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FEATURE: Why does IndustriALL support sanctions in Myanmar?

15 December, 2021At its third Congress on 15 September 2021, affiliates to IndustriALL Global Union voted unanimously to support the campaign of comprehensive economic sanctions organized by the Myanmar Labor Alliance against the military junta in Myanmar. The campaign calls for disinvestment from the country, and for all companies operating there to cease operations and place no new orders. 


From Global Worker No. 2 November 2021


Text Walton Pantland

As a consequence of this decision, IndustriALL has written to multinational companies with business relations in Myanmar, including major energy and steel companies and fashion brands, asking them to cease their operations. Several have responded positively. IndustriALL has also approached multi-stakeholder initiatives to seek support for the campaign.

Why did IndustriALL take this decision?

The call for sanctions came from trade unions in Myanmar, and was debated at length within IndustriALL and its affiliates over the summer. A representative of an IndustriALL affiliate, the Industrial Workers Federation of Myanmar (IWFM), addressed Congress to ask delegates to support the campaign for comprehensive economic sanctions. IndustriALL trusts the judgement of affiliates, and of the organizations that comprise the Myanmar Labor Alliance, on the most appropriate course of action for themselves. Support for sanctions was a statement of solidarity with a beleaguered labour movement suffering under a brutal military regime. Congress delegates felt they were are not in a position to criticize demands made by unions in an extreme situation.

Virtually the entire labour movement in Myanmar, under the umbrella of the Myanmar Labor Alliance, which includes the Confederation of Trade Unions of Myanmar and the IWFM, is part of the campaign for comprehensive economic sanctions. Unions in Myanmar made a judgement call: although sanctions would be painful, the human rights abuses committed by the military were so extreme that the priority had to be overthrowing the regime as soon as possible.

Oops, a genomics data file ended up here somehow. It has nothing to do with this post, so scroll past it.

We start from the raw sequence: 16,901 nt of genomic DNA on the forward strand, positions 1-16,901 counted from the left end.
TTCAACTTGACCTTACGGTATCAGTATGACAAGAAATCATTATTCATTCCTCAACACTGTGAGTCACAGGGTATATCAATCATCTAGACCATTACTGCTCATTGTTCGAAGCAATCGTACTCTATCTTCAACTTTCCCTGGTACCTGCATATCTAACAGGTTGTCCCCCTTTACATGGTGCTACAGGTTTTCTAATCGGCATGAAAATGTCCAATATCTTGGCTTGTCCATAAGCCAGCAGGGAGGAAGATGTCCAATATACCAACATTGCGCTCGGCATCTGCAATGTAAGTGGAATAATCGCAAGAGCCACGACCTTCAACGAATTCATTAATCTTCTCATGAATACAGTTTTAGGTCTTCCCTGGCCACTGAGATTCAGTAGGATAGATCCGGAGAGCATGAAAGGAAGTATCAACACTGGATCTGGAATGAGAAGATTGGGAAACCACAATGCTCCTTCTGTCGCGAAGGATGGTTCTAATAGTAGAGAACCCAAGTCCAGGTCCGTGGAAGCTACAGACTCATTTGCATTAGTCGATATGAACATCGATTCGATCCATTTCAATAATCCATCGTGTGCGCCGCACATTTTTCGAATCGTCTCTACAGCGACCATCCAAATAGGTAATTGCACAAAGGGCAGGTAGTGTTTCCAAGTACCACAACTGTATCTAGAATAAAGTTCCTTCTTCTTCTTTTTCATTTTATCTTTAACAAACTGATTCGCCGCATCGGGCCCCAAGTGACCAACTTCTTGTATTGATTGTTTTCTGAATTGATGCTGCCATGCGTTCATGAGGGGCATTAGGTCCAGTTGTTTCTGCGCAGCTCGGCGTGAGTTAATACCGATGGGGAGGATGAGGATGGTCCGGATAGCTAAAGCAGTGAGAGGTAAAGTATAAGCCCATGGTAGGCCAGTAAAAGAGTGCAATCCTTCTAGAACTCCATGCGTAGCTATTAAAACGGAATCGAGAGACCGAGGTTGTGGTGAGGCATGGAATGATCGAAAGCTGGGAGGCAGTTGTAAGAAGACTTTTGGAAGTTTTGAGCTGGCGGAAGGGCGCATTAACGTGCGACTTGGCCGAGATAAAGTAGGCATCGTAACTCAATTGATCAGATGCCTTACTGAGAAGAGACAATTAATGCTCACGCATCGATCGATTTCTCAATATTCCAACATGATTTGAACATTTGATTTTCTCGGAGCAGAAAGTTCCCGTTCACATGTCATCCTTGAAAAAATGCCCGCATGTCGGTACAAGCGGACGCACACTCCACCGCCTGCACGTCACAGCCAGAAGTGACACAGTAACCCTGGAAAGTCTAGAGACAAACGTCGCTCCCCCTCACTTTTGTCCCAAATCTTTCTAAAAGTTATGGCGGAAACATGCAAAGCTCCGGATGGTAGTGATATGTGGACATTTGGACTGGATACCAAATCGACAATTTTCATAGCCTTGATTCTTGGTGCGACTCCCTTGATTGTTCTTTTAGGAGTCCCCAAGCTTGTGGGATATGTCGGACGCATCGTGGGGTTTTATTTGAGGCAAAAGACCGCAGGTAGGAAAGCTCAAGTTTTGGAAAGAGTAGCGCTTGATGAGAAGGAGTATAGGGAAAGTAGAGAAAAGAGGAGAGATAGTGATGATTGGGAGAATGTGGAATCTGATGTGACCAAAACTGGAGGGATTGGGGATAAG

The call for sanctions does not exist in isolation, but is part of a coordinated campaign to isolate the military junta, by imposing an arms embargo and denying it diplomatic recognition at UN bodies. The Myanmar unions call for international recognition of the National Unity Government (NUG), made up of the democratically-elected lawmakers who were ousted in the coup. However, they maintain independent policy, based on workers’ demands. The NUG opposes comprehensive sanctions, but has called on citizens to join an uprising against the regime. The unions prefer the non-violent solution of sanctions, diplomatic pressure and industrial action.

The call for sanctions has been widely criticized, both by apologists for the military regime, and by those acting in good faith who support democracy in Myanmar. Most criticism points out that sanctions will cause job losses and further hurt workers who are already suffering. Some also say that there was insufficient consultation with workers prior to the decision. Critics support their position by finding examples, usually anecdotal, of workers opposing sanctions, and calling for constructive engagement and targeted sanctions against only those companies with military links.